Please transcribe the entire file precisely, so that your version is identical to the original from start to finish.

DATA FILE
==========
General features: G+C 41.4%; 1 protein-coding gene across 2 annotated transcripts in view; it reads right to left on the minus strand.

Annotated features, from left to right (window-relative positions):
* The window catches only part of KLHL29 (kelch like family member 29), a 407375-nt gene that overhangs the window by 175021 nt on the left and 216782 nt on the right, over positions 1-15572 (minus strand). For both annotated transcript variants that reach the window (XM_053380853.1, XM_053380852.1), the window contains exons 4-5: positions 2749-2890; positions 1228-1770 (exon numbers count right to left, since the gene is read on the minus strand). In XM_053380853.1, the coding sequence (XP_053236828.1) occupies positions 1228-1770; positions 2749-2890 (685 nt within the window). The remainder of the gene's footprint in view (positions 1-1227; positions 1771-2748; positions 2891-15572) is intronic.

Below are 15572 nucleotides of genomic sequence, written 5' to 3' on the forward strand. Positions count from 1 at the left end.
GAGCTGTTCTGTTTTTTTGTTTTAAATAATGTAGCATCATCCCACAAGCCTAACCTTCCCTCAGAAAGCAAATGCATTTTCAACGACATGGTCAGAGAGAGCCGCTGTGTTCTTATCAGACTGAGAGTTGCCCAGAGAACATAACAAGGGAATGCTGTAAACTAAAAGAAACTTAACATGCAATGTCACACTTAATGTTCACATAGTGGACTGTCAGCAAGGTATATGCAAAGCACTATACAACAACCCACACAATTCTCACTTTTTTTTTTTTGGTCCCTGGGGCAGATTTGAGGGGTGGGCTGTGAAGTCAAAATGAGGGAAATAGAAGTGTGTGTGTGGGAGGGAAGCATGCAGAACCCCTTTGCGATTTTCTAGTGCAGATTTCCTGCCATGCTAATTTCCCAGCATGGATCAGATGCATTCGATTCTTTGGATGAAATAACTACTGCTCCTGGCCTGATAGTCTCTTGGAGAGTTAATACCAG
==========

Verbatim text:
General features: G+C 41.4%; 1 protein-coding gene across 2 annotated transcripts in view; it reads right to left on the minus strand.

Annotated features, from left to right (window-relative positions):
* The window catches only part of KLHL29 (kelch like family member 29), a 407375-nt gene that overhangs the window by 175021 nt on the left and 216782 nt on the right, over positions 1-15572 (minus strand). For both annotated transcript variants that reach the window (XM_053380853.1, XM_053380852.1), the window contains exons 4-5: positions 2749-2890; positions 1228-1770 (exon numbers count right to left, since the gene is read on the minus strand). In XM_053380853.1, the coding sequence (XP_053236828.1) occupies positions 1228-1770; positions 2749-2890 (685 nt within the window). The remainder of the gene's footprint in view (positions 1-1227; positions 1771-2748; positions 2891-15572) is intronic.

Below are 15572 nucleotides of genomic sequence, written 5' to 3' on the forward strand. Positions count from 1 at the left end.
GAGCTGTTCTGTTTTTTTGTTTTAAATAATGTAGCATCATCCCACAAGCCTAACCTTCCCTCAGAAAGCAAATGCATTTTCAACGACATGGTCAGAGAGAGCCGCTGTGTTCTTATCAGACTGAGAGTTGCCCAGAGAACATAACAAGGGAATGCTGTAAACTAAAAGAAACTTAACATGCAATGTCACACTTAATGTTCACATAGTGGACTGTCAGCAAGGTATATGCAAAGCACTATACAACAACCCACACAATTCTCACTTTTTTTTTTTTGGTCCCTGGGGCAGATTTGAGGGGTGGGCTGTGAAGTCAAAATGAGGGAAATAGAAGTGTGTGTGTGGGAGGGAAGCATGCAGAACCCCTTTGCGATTTTCTAGTGCAGATTTCCTGCCATGCTAATTTCCCAGCATGGATCAGATGCATTCGATTCTTTGGATGAAATAACTACTGCTCCTGGCCTGATAGTCTCTTGGAGAGTTAATACCAG